Pete Alonso wants in for 2026 World Baseball Classic
NORTH PORT, Fla. — On his first day back with the Mets after a half-month away, Pete Alonso was effusive and ebullient: Participating in the World Baseball Classic was awesome, he “100%” wants in again next time, and the experience will help him in his next shot at the playoffs, he said.
For Alonso, a veteran of three postseason games through four seasons in the majors, living through a series of intense, big-stakes games in front of packed, enthusiastic crowds doubled as a training ground for Octobers to come.
His burning desire to win with the Mets “absolutely” is even hotter after capturing a silver medal with the United States, he said.
“Playing in those playoff-type, high-leverage games, it’s an addicting feeling,” Alonso said Thursday. “To play playoff-type baseball early this year is going to be an extremely important experience and learning thing for me. I’m really happy I did it, because I got a taste of playoff baseball — it was pretty short-lived, only three games — last year. The result wasn’t there, but I wanted more.
“To be able to jump right in during spring and be able to experience that and be able to participate, I think it’s really special. Performing and having those at-bats and experience, it’s going to be extremely valuable for October.”
Jeff McNeil, who also suited up for the United States, expressed a similar sentiment to manager Buck Showalter.
“He referenced it with the idea that, hopefully, we can have that this year,” Showalter said. “If we can earn it.”
Alonso was back in his regular spots, batting fourth and playing first base, in the Mets’ 2-2 exhibition tie with Atlanta. He went 0-for-4 with a strikeout. Showalter described him as “a little frustrated.”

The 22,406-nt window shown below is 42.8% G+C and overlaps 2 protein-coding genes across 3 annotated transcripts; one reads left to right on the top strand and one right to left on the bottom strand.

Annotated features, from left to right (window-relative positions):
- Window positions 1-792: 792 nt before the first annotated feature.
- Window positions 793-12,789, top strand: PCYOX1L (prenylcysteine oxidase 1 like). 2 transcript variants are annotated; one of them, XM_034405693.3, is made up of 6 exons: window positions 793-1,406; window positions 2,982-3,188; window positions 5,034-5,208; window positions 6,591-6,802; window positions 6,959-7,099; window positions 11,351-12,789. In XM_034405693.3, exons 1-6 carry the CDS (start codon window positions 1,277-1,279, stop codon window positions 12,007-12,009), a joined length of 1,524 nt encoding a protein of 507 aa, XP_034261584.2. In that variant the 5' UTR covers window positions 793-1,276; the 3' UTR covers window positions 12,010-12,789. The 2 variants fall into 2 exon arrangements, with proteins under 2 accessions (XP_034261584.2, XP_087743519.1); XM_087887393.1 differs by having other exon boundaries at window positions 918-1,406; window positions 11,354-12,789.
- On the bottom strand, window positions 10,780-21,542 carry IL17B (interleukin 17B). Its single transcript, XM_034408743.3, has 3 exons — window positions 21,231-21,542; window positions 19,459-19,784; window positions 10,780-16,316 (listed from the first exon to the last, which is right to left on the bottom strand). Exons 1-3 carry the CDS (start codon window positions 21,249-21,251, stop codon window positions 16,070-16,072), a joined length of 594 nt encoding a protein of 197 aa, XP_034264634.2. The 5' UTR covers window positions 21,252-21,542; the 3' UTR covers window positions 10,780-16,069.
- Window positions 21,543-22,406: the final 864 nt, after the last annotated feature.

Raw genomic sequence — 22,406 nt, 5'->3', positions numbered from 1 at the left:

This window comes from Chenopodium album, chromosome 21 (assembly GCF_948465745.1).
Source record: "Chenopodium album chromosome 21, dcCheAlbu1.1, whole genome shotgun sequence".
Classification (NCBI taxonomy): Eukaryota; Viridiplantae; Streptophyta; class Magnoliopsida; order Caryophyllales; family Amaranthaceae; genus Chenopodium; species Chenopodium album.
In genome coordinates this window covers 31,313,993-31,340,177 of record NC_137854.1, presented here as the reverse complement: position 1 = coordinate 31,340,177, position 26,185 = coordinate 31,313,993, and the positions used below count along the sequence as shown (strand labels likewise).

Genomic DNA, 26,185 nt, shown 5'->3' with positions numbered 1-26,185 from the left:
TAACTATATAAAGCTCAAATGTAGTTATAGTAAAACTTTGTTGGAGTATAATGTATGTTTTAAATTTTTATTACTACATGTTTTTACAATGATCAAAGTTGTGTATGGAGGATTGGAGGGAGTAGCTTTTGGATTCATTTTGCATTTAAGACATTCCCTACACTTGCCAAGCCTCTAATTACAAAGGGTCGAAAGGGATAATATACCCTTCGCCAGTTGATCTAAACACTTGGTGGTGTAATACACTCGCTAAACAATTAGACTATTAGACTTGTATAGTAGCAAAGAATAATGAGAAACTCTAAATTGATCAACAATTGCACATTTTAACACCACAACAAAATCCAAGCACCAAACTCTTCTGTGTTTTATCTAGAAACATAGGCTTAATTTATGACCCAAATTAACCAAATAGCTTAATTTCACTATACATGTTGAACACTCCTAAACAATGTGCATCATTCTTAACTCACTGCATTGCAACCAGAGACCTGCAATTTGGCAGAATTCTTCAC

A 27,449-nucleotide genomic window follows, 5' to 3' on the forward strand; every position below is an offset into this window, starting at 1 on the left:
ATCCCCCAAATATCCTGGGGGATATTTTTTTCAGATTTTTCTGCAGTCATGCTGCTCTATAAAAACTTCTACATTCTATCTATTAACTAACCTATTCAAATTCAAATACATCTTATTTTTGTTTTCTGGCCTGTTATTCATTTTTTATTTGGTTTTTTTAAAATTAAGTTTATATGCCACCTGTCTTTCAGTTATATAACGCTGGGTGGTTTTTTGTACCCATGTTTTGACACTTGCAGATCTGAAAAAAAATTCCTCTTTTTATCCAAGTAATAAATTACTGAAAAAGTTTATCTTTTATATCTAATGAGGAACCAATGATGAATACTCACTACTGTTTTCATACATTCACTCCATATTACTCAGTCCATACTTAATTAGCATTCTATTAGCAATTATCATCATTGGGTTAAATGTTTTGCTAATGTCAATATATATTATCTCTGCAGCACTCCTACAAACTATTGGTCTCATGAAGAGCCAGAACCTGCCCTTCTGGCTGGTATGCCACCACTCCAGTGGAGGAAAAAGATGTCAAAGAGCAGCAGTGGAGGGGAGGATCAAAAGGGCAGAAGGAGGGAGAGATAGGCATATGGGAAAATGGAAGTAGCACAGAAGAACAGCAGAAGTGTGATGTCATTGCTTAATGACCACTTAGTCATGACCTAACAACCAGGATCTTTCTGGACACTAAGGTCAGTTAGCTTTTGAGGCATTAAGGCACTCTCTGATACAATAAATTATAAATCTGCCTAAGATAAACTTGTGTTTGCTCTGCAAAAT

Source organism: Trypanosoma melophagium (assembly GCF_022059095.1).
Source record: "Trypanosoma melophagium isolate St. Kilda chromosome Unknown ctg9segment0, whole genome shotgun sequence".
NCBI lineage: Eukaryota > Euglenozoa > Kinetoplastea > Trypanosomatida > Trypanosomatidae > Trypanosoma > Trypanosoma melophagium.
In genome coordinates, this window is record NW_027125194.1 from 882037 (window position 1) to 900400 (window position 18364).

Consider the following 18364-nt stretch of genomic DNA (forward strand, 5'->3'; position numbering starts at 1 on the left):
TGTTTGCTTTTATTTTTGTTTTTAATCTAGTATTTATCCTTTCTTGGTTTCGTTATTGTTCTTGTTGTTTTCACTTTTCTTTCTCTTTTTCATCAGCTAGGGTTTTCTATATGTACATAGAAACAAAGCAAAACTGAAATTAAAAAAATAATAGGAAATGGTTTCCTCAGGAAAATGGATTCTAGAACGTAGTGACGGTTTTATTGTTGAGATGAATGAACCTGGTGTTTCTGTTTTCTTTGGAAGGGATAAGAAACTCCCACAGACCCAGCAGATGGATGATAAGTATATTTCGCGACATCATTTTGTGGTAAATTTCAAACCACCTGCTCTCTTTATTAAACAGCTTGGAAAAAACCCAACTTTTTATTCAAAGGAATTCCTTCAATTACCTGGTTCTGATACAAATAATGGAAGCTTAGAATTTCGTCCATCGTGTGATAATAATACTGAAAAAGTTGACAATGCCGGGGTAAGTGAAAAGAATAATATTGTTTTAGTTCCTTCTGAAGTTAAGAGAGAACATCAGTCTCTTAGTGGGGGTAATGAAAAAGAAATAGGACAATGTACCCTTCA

After hurrying up early in camp to get ready for the WBC, Alonso now is at least “a little bit” playing catch-up, Showalter said, to get ready for the start of the season next week. The Cardinals’ Paul Goldschmidt manned first base and the Phillies’ Kyle Schwarber absorbed much of the DH playing time during the tournament. Alonso got into five of seven games and went 2-for-14 with four strikeouts.
McNeil was 1-for-9 (with four walks) in five games. He returned to Port St. Lucie to amass nine plate appearances in multiple minor-league games, in which rules are flexible and McNeil can bat in every Mets half-inning across multiple fields/games.
Also, reliever Adam Ottavino tossed an inning in one of those contests.
“Jeff is back there going from field to field to field for two days straight,” Showalter said. “That’s must-watch. I’d love to get [back] there and watch.”
Does that approach, commonly employed by injured players rushing to get ready, work in readying a hitter’s swing and timing?
“That’s an interesting question that I have personal thoughts on,” Showalter said. “If they think that [works], we’re going to support that and make it available. Some people it might work well for. Some it wouldn’t.”
Regarding the season’s imminent arrival, Alonso said “I feel great” because the WBC got him ready mentally, not just physically.
The major downside of the WBC for the Mets was the loss of Edwin Diaz, who suffered a right knee injury while playing for Puerto Rico. He is expected to miss the entire season.
“We’re going to miss him for sure, but we got some bad dudes ready to step up,” Alonso said. “I’m excited to see how we face adversity. Adversity comes in many forms. Hopefully Eddie has a speedy and healthy recovery. One can be hopeful that he comes back and pitches in the playoffs, but his body is going to pretty much dictate everything. I just want him to get back as quickly and healthy as possible. Because we are going to miss him.”
The next WBC is in 2026. Alonso said he “absolutely” is interested in playing again because his first go-around was “really, extremely special.”
“It’s just a truly, truly incredible experience,” he said. “I’m really thankful for it. I’m really proud of it.”